While the swineherd Amyntas was over-anxiously feeding his flock, proud of its renown for high condition, his weight proved too much for the yielding branch of an oak which he had ascended, and he was precipitated to the ground in the midst of a shower of acorns, which he had shaken down. His father would not allow the fatal tree to survive the cruel death of his son, and condemned it to the flames. Lygdus,1 let your neighbour Iolas fatten his pigs as he pleases; and be content to preserve your full number.

1 Martial's swine-herd.


You ask for lively epigrams, and propose lifeless subjects. What can I do, Caecilianus? You expect Hyblaean or Hymethian honey to be produced, and yet offer the Attic bee nothing but Corsican thyme?


[Not translated in Bohn or Ker]

Fletcher has given a complete translation of these lines, and so have several of the French editors, but we think them better omitted here.


You are childless and rich, and were born in the consulship of Brutus; do you imagine that you have any real friends? You have true friends, but they are those which you made when young and poor. Your new friends desire only your death.

What! old, and rich, and childless too, 
     And yet believe your friends are true? 
Truth might perhaps of old belong 
     To those who loved you poor and young; 
But, trust me, for the friends you have, 
     They'll love you dearly-----in your grave.
           F.Lewis. Motto to the 162nd Rambler


[Not translated]


[Not translated in Bohn or Ker]


Why does Lattara avoid all the baths which are frequented by women? That he may not be exposed to temptation. Why does he neither promenade in the shade of Pompey's portico, nor seek the temple of the daughter of Inachus? That he may not be exposed to temptation. Why does he bathe in the cold Virgin water, and anoint himself with Spartan wrestler's oil? That he may not be exposed to temptation. Seeing that Lattara thus avoids all temptation of the female sex, what can be his meaning?


Silius, who possesses the lands that once belonged to the eloquent Cicero, celebrates funeral obsequies at the tomb of the great Virgil. There is no one that either Virgil or Cicero would have preferred for his heir, or as guardian of his tomb and lands.


There remained but one man, and he a poor one,1 to honour the nearly deserted ashes, and revered name, of Virgil. Silius determined to succour the cherished shade; Silius, a poet, not inferior to Virgil himself, consecrated the glory of the bard.

1 It appears that there was a cenotaph in honour of Virgil, which some poor man was paid to keep up, and that Silius Italicus purchased the ground on which it stood. The site of it is uncertain.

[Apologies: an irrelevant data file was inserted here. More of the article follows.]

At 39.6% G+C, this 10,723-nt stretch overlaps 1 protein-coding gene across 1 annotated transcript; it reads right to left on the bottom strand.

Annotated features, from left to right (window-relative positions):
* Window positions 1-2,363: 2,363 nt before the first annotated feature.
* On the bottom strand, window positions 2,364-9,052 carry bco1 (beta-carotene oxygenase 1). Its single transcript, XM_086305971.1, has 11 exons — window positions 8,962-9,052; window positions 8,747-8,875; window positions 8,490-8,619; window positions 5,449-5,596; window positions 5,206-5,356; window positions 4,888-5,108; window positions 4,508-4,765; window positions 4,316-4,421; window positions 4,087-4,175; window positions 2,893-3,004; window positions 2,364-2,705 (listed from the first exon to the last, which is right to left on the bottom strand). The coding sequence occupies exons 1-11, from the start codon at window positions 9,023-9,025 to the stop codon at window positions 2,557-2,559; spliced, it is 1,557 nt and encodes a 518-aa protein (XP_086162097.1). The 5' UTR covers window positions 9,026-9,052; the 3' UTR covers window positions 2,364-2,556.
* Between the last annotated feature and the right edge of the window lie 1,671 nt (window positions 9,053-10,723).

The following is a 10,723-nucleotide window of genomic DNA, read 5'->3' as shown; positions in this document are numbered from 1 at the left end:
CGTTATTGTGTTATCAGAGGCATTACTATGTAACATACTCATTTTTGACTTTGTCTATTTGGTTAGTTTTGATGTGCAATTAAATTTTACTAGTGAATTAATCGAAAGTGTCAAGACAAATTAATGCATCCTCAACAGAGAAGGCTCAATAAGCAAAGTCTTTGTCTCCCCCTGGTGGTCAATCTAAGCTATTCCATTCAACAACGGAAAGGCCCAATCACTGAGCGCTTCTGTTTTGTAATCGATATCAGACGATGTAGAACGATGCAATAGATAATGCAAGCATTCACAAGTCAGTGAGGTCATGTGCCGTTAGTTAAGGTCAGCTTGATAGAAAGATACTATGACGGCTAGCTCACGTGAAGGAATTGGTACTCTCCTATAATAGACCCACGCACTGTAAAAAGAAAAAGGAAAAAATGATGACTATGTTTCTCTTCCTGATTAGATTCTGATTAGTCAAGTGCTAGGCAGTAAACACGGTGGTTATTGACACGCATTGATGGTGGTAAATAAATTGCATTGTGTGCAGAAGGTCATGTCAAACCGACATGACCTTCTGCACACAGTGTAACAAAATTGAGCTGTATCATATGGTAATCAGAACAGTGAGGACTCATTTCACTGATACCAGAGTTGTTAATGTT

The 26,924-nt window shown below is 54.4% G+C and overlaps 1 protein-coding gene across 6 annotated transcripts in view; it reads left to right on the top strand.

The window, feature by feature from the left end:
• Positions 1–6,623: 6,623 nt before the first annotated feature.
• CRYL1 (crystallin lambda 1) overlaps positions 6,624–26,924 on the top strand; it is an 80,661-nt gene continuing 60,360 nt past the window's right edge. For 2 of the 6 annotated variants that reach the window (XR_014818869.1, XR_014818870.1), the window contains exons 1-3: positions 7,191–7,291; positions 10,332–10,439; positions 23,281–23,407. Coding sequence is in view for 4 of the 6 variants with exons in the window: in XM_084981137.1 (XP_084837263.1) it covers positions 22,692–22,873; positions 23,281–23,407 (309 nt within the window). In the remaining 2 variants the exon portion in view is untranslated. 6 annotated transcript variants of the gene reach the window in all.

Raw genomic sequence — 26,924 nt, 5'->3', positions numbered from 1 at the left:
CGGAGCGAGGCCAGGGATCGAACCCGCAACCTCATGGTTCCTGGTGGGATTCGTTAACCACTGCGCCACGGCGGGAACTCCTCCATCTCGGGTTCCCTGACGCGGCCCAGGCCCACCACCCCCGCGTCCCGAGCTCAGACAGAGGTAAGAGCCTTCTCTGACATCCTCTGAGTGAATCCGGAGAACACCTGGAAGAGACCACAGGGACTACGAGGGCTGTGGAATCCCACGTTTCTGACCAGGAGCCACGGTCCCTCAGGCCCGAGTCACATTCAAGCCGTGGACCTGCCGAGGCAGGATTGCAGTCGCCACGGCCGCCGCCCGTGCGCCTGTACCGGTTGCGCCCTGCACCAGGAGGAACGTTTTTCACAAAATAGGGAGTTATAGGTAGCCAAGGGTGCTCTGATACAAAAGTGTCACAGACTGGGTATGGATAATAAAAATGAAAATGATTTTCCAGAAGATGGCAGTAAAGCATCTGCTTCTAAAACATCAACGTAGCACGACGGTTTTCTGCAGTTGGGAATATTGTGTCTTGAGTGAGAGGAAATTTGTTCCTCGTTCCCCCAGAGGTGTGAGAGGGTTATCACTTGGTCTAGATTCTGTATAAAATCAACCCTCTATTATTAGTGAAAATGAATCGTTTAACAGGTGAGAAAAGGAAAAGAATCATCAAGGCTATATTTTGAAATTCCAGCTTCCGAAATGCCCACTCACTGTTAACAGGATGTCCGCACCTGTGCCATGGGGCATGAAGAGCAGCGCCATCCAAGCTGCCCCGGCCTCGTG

To honour Maro's dust, and sacred shade, 
     One swain remained, deserted, poor, alone.
Till Silius came his pious toils to aid, 
     In homage to a name scarce greater than his own. 


Not an hour of the day, Phyllis, passes that you do not plunder me, such is the infatuation of my love for you, so great your cunning in the art of robbery. Sometimes your artful maid bewails the loss of your mirror, or a ring drops off your finger, or a precious stone from your ear. Sometimes contraband silk dresses are to be had cheap; sometimes a scent casket is brought to me empty. At one time I am asked for an amphora of old Falernian, to reward the chattering wise-woman who explains your dreams; at another, your rich friend has invited herself to sup with you, and I must buy you a great pike or a mullet of two pounds' weight. Have some sense of decency, I entreat you, and some respect for right and justice. I deny you nothing, Phyllis: deny me, Phyllis, nothing.


[Not translated in Bohn or Ker]


You may have a good dinner, Julius Cerealis, with me; if you have no better engagement, come. You may keep your own hour, the eighth;1 we will go to the bath together; you know how near the baths of Stephanus are to my house. Lettuce will first be set before you, a plant useful as a laxative, and leeks cut into shreds; next tunny-fishy full grown, and larger than the slender eel, which will be garnished with egg and leaves of rue. Nor will there be wanting eggs lightly poached, and cheese hardened on a Velabrian hearth;2 nor olives which have experienced the cold of a Picenian winter. These ought to be sufficient to whet the appetite. Do you want to know what is to follow? I will play the braggart, to tempt you to come: There will be Fish, oysters, sow's teats, well-fattened tame and wild-fowl; dainties which not even Stella,3 except on rare occasions, is used to place before his guests. I promise you still more: I will recite no verses to you; while you shall be at liberty to read to me again your "War of the Giants," or your Georgics, second only to those of the immortal Virgil.

1 Two o'clock in the afternoon.